Chapter 11 Tympanoplasty—Undersurface Graft Technique
Many otologic surgeons prefer placing connective tissue grafts medial to the tympanic membrane remnant. This graft placement can be accomplished through either a transcanal or a postauricular approach. This chapter describes in detail the transcanal technique and discusses our rationale for favoring it.
If the canal is of adequate size, this technique is suitable for any tympanic membrane perforation in which tympanoplasty is indicated, regardless of size or location. If the canal is not large enough to accommodate a 5 mm or larger ear speculum, however, this procedure may not be technically feasible. The usual indications for closure of tympanic membrane perforations are to reduce the incidence of middle ear infections and to improve hearing. Not every perforation needs to be or should be closed, however. Each patient must be evaluated on the basis of what would be best for that individual. An elderly or debilitated patient with an asymptomatic perforation or a patient for whom the ear under evaluation is the only hearing ear is usually not a good surgical candidate. In the case of a young child who developed a perforation from a ventilation tube that was initially inserted because the child could not ventilate the ear, it would be unwise to repair the tympanic membrane until it is apparent that eustachian tube function has significantly improved, to avoid the pathologic process repeating itself.
There is no infallible test of tubal function, but it is reasonable to assume that if the patient can autoinflate by the Valsalva maneuver preoperatively, he or she would be able to ventilate the ear by this method, if necessary, postoperatively. Consequently, the patient is instructed in this procedure before surgery.
In transcanal tympanoplasty using the underlay technique, the grafting material may be any type of autogenous connective tissue, such as vein, fascia, or perichondrium. In 1957, Shea,1 using vein, was the first to use the underlay grafting technique. Tabb,2 Austin and Shea,3 and others soon recognized the superiority of this method over onlay skin grafting and followed Shea’s lead. The use of fascia as an underlay graft was first reported by Storrs.4 Tragal perichondrium was first used in tympanoplasty as an onlay graft by Goodhill and associates,5 and it is the material we prefer. It is in the immediate surgical field, is extremely durable, and is very easy to handle when pressed. Vein also is easy to position and, if large enough (as from the antecubital fossa), can be used to repair perforations of any size. Our primary objection to the use of vein grafts is that in the event of a serious future illness, the large vein could be an important means of administering parenteral medications.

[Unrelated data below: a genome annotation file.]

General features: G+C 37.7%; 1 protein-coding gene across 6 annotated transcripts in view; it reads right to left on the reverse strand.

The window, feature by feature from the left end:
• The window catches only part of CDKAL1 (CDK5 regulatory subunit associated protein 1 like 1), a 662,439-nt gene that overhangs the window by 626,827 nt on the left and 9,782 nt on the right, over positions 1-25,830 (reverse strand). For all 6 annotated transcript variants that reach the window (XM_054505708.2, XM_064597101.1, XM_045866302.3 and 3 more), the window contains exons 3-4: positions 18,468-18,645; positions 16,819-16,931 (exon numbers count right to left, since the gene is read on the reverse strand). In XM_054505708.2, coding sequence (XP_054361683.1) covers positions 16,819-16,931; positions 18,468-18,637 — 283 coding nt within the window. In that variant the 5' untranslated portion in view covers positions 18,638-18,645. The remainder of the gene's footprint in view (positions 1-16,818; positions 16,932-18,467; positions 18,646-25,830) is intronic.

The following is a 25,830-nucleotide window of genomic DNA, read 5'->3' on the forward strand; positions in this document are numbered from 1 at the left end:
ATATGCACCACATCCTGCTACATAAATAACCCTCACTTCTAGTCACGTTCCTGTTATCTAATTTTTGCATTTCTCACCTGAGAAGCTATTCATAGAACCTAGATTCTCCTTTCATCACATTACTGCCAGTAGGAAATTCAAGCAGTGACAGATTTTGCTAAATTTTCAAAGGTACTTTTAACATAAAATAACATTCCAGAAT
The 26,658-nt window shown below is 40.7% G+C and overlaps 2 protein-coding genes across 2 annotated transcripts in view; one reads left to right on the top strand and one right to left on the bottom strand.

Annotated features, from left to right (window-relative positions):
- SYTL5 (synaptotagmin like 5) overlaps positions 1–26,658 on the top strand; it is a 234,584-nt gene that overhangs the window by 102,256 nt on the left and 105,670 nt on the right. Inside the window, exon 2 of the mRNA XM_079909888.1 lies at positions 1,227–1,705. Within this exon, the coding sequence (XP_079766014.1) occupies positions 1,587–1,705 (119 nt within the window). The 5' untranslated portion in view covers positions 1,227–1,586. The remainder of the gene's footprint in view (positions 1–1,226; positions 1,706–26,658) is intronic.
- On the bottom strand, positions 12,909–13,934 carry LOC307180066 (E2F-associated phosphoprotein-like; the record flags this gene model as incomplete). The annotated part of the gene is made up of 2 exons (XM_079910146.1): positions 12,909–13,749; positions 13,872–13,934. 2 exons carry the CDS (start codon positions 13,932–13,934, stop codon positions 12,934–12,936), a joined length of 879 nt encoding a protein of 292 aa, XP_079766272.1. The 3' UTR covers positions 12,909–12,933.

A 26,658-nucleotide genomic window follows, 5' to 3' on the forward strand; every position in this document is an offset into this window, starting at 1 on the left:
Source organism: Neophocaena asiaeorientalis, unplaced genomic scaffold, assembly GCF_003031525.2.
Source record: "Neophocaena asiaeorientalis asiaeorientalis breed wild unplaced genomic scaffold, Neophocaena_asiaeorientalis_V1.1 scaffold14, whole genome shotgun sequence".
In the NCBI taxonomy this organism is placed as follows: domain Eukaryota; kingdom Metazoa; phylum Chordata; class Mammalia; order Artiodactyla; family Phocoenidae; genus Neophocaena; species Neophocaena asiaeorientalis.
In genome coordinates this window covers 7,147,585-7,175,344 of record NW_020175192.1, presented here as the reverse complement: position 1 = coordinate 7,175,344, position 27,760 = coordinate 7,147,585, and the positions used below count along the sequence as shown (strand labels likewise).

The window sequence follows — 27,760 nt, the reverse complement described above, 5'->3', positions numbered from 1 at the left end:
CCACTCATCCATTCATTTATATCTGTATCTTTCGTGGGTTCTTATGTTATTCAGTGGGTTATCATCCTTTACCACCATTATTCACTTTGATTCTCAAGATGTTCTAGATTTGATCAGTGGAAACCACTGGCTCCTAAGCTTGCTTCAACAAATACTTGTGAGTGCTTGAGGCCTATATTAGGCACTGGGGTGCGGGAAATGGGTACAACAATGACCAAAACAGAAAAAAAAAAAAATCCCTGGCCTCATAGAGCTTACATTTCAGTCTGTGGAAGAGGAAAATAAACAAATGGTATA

Temporalis fascia, its overlying areolar tissue, or even scar tissue from the vicinity of a previous postauricular incision can be used with the transcanal undersurface technique, but it is not as easy to handle as vein or perichondrium. Pressing the fascia in a vein or fascia press makes it much more manageable by eliminating the tenacious loose strands, and at the same time preventing the stiffness that occurs with drying. We do not recommend pressing the vein for tympanoplasty (as done in stapedectomy) because it results in excessive thinning. Instead, we trim away the adventitia and stretch the vessel between the blades of a vein scissors before opening it.
Perioperative antibiotics are rarely used. The hair and skin surrounding the ear are cleansed with 70% alcohol. The hair is not shaved unless fascia is to be taken, but it is combed away from the ear and sprayed with liquid spray bandage. The head is secured with tape in a standard foam headrest in the position most conducive to good visibility for the surgeon; this usually involves tilting the head back and the chin up slightly (Fig. 11-1